am 29. August 1999
This is a good basic history of German migration to Texas. It covers the circumstances in Germany that lead to migration, and the reasons why German immigration was organized, rather than ad hoc like many other European migrations to the New World.
German history is important to understanding Texas and Southern history. Texans of German heritage are the 4th largest group (behind Angles, Hispanics, and Africans). The remaining traces of German influence in the southern US become clearer after reading this book. In Texas, these cultures have mingled, so that some "Mexican" music owes more to Germany than Spain.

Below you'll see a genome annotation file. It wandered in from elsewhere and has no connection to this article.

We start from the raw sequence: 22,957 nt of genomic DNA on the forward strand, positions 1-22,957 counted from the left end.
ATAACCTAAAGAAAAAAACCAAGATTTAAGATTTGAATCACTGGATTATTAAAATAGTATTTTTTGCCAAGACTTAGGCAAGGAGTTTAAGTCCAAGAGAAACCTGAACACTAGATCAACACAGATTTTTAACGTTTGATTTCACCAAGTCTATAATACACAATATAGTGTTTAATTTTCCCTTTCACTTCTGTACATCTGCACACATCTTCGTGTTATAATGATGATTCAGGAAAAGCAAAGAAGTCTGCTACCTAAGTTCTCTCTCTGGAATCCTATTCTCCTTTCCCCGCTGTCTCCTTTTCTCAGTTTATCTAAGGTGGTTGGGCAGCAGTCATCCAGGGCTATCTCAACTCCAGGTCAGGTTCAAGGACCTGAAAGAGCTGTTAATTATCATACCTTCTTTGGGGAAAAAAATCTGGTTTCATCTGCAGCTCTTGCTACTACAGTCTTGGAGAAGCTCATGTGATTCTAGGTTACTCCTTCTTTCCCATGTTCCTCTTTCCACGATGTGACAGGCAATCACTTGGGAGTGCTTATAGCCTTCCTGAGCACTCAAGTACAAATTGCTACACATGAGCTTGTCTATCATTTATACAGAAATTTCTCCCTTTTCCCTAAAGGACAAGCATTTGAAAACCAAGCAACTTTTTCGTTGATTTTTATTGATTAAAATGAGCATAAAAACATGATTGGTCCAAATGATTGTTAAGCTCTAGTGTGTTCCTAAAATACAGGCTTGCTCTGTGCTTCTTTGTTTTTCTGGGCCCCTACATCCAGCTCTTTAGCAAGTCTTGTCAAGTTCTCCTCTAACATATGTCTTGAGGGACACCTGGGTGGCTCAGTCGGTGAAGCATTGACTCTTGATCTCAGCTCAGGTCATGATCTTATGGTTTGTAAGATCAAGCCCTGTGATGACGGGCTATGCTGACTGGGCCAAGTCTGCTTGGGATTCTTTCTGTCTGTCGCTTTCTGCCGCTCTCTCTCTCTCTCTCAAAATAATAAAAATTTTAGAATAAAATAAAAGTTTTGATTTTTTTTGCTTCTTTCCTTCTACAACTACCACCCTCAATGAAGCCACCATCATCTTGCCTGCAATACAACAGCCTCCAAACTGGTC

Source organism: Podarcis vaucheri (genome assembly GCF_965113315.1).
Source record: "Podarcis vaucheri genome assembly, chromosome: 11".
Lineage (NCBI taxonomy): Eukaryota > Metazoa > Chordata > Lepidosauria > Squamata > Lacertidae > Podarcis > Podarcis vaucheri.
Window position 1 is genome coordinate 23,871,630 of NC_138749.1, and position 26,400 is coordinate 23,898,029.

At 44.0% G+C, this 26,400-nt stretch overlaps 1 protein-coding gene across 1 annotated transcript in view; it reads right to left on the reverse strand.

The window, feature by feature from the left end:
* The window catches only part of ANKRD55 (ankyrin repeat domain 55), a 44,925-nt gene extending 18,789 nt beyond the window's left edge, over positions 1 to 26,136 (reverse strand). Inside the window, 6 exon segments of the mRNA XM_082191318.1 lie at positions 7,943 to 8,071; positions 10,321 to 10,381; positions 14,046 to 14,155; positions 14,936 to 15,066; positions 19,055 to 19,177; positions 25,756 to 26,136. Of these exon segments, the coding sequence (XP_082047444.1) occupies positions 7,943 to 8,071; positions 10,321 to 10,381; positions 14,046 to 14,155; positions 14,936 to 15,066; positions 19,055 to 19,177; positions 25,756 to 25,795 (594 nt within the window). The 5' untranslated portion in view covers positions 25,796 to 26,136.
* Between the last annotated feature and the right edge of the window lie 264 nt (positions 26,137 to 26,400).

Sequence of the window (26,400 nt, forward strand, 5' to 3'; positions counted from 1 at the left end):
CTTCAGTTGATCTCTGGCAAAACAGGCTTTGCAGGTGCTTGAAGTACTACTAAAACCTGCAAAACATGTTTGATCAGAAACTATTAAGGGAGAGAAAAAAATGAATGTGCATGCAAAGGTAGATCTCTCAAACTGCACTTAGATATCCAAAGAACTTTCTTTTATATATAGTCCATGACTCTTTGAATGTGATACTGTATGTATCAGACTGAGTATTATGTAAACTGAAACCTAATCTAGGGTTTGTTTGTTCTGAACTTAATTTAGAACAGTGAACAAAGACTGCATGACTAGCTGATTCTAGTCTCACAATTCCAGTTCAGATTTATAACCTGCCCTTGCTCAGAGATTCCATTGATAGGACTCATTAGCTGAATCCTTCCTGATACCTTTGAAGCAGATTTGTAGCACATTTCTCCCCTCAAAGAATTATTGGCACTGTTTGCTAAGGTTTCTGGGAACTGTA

The reader should not expect a history on settlers to provide too much insight in these matters, nor does this book go on to list the accomplishments of German Americans, other than brief acknowldgments like Nimitz.
The index is sparse. If you want to look for proper names (family names or ship names), you will be disappointed. Likewise, name lists are haphazard. Some settlement rosters are given.
On the other hand, the book provides a great list of sources, and it gives good insight as the limitations of historicial sources. It details when fires destroyed records, and it provides the reasons why some records are unreliable.
The reader comes away with good idea of who these imigrants were, why they came, and how they made a new life.